- Development of enrichment methods for cross-linked peptides to study the dynamic topology of large protein complexes by mass spectrometry
- Award date
- 2 December 2013
- Number of pages
- Document type
- PhD thesis
- Faculty of Science (FNWI)
- Swammerdam Institute for Life Sciences (SILS)
In the cell, most proteins carry out their functions as subunits of larger assemblies. Knowledge about the folding and mutual interactions of composing subunits is crucial to comprehend the dynamics and structures of such protein complexes and the molecular mechanisms underlying biological processes. Unfortunately, large complexes are often not amenable to techniques used to obtain detailed protein structural information like x-ray crystallography and nuclear magnetic resonance spectroscopy. In this thesis chemical protein cross-linking coupled with mass spectrometric analysis (CXMS) has been utilized as a core approach to obtain structural information of proteins. With CXMS the identity of cross-linked amino acids and their position in the protein amino acid sequence is determined, yielding spatial distance restraints, since the linked residues cannot be father away in a cross-linked protein complex than the length of the spacer of the used crosslinker. With this information a topological map of subunit arrangements can be obtained. Although CXMS has been applied for more than a decade, the rareness and low abundance of cross-linked peptides in digests forms a main analytical challenge, since this circumstance hampers mass spectrometric analysis. In this thesis methodologies aimed at enrichment of cross-linked peptides have been developed and applied. These studies were performed both in isolated complexes and in complicated protein mixtures. In Chapter 2, 3 and 4, the development of enrichment approaches intended to isolate azide-containing cross-linked peptides of proteins/complexes for mass spectrometric analysis are described. In Chapter 5, the characterization of novel interaction using the methodology developed in this thesis is shown.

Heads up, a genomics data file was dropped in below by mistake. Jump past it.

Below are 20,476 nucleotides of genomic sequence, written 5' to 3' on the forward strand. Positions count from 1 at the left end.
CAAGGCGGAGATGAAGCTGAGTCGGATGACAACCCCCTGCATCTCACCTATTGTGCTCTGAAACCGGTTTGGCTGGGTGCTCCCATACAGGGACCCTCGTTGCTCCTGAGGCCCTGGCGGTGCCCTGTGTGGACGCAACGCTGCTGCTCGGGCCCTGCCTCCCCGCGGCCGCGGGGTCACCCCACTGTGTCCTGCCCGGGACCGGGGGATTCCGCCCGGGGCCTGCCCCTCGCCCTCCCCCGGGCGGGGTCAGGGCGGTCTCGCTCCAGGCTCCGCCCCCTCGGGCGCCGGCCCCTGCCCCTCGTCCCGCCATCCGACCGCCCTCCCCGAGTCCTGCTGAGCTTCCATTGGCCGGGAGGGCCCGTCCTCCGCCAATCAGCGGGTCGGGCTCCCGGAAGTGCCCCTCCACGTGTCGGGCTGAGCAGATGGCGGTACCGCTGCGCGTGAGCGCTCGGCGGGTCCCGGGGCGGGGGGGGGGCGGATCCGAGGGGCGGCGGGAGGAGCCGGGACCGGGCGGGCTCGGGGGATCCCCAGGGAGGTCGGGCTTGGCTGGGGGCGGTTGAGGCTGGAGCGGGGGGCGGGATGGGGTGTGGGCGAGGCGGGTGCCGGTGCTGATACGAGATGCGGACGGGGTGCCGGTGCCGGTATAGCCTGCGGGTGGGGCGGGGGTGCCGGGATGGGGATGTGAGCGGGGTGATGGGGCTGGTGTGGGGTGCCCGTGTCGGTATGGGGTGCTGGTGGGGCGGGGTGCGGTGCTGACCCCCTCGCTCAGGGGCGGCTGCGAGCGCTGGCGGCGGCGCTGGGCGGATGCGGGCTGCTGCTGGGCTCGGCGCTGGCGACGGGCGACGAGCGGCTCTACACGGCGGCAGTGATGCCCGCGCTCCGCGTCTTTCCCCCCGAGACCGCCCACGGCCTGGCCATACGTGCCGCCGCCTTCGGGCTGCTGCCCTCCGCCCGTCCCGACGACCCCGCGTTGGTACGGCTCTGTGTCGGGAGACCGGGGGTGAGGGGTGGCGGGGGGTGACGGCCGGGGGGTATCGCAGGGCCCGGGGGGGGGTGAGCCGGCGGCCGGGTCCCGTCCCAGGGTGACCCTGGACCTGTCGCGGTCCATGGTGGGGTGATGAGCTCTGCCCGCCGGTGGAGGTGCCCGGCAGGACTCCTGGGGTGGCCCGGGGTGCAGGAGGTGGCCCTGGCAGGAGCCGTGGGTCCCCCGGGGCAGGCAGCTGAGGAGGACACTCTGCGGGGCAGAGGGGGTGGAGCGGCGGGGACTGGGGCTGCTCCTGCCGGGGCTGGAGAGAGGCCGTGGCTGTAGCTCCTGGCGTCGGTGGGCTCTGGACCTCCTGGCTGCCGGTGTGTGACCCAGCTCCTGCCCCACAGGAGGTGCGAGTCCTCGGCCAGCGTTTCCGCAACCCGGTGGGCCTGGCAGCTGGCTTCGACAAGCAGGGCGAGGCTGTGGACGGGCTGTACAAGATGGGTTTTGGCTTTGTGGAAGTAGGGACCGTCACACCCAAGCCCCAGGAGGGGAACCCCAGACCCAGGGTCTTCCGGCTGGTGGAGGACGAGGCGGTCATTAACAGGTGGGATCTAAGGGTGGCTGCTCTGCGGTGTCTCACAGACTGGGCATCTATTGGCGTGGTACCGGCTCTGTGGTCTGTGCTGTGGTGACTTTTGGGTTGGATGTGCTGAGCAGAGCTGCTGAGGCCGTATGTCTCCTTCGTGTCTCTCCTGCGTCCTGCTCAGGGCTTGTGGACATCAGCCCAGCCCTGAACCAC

- Research conducted at: Universiteit van Amsterdam
If you believe that digital publication of certain material infringes any of your rights or (privacy) interests, please let the Library know, stating your reasons. In case of a legitimate complaint, the Library will make the material inaccessible and/or remove it from the website. Please Ask the Library, or send a letter to: Library of the University of Amsterdam, Secretariat, Singel 425, 1012 WP Amsterdam, The Netherlands. You will be contacted as soon as possible.